Small molecule therapies. Apremilast is a small, oral phosphodiesterase-4 (PDE4) inhibitor effective for the treatment of psoriasis and psoriatic arthritis;2 it showed a minimum 75% reduction in PASI scores in approximately 30% of subjects dosed at 30 mg twice daily after 16 weeks. PDE4 is active in the immune cells and keratinocytes and increases the production of inflammatory cytokines, so its inhibition improves inflammation in psoriasis. Patients in apremilast trials may have had side effects of nausea, vomiting, diarrhea, headaches, and upper respiratory tract infections, but no significant laboratory changes are seen in those taking apremilast, so no monitoring is necessary.13,28 One interesting side effect seen in 10% of subjects treated with apremilast was a decrease of 5% to 10% in body weight at baseline, the cause of which remains unknown.29

Janus kinase (JAK) inhibitors, such as tofacitinib (a JAK1/JAK3 inhibitor), have recently gained approval for use in rheumatoid arthritis and show promise in the treatment of psoriasis. JAK molecules are proteins within cells that transmit signals from extracellular cytokines to the cellular nucleus. By inhibiting JAK, cytokine effects on the cell are reduced. Tofacitinib thus interrupts signaling via several interleukin receptors, such as IL-2, IL-4, IL-7, IL-9, IL-15, and IL-21.13,30 Tofacitinib has undergone phase 3 multicenter trials for psoriasis, which showed an average week-16 PASI 75 response of approximately 40% at 5 mg twice daily and approximately 60% at 10 mg twice daily. Furthermore, oral tofacitinib, 10 mg twice daily showed noninferiority to etanercept dosed at 50 mg subcutaneously twice weekly. Unlike apremilast, tofacitinib has shown laboratory abnormalities, especially when doses are more than 5 mg twice daily. Cytopenias and anemias, increased liver enzyme test abnormalities, and increased cholesterol and creatinine levels have been reported in a small number of patients, but have all been reversed with discontinuation of the drug. Additionally, patients on tofacitinib have increased rates of herpes zoster outbreaks, infections, and certain malignancies, prompting a boxed FDA warning. Patients prescribed this medication should therefore receive regular monitoring of their laboratory results so that abnormalities can be addressed early with a dose reduction or complete discontinuation of the medication.13,31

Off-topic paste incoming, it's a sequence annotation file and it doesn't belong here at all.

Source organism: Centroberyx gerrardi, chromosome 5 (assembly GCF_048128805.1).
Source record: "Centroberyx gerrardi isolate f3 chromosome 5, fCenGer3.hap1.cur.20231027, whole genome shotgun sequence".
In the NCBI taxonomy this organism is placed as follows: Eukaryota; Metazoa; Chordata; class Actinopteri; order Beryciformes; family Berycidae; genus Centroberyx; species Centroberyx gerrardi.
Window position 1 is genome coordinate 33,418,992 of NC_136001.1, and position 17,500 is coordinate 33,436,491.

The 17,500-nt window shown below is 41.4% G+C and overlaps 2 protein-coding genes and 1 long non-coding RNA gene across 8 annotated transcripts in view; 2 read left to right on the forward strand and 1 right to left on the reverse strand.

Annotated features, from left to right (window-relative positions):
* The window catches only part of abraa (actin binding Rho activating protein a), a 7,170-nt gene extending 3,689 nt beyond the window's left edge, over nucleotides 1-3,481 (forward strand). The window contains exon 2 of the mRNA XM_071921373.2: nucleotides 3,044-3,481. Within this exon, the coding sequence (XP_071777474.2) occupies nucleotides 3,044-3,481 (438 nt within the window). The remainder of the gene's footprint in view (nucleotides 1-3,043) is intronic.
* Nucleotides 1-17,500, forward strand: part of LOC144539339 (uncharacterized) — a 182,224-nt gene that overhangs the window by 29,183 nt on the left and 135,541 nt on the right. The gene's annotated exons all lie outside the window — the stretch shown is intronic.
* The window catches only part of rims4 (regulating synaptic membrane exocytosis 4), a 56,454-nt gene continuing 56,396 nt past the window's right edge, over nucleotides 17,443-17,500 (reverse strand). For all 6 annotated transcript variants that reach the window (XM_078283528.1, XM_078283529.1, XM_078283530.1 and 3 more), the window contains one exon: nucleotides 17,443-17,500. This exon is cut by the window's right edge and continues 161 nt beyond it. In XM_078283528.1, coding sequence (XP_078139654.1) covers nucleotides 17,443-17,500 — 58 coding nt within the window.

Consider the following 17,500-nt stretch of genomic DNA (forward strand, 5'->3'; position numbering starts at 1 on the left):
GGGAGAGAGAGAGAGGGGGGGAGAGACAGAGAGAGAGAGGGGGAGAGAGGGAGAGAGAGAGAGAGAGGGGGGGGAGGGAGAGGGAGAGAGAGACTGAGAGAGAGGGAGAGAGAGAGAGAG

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Second-tier systemic agents. The following agents have not been approved by the FDA for treatment of psoriasis and are reserved only for those cases refractory to the aforementioned medications due to their significant side effect profiles and drug-drug interactions: mycophenolate mofetil, leflunomide, fumaric acid esters, hydroxyurea, 6-thioguanine, and sulfasalazine.13 Of note, fumaric acid esters are approved for psoriasis treatment in several other countries,2 but larger randomized, double-blind controlled trials are necessary to confirm the extent of their efficacy. Mycophenolate mofetil has shown substandard efficacy as a monotherapy, but may be used in those who cannot tolerate other medications or in combination with other treatment regimens. Leflunomide may prove helpful as an adjunctive medication for those patients also suffering from psoriatic arthritis. A majority of second-tier systemic agents are antimetabolites and thus, contraindicated in pregnant women. Furthermore, many require frequent monitoring of laboratory values due to their substandard safety profiles and lower quality of data available on their utility in psoriasis treatment specifically.13

Pregnancy


Due to hormonal changes, most women have symptomatic improvement of their psoriatic symptoms during pregnancy. For those women who do require therapy during pregnancy, topical agents such as corticosteroids are preferred. UV-B phototherapy is safe to use in pregnant women with moderate-to-severe disease.12,32 Although more data are necessary, biologic agents are the favored systemic medications for pregnant patients whose disease is not well-controlled with topical agents or phototherapy, including bath PUVA.32 Cyclosporine is classified as a Pregnancy Category C agent, so its potential benefits may warrant its use.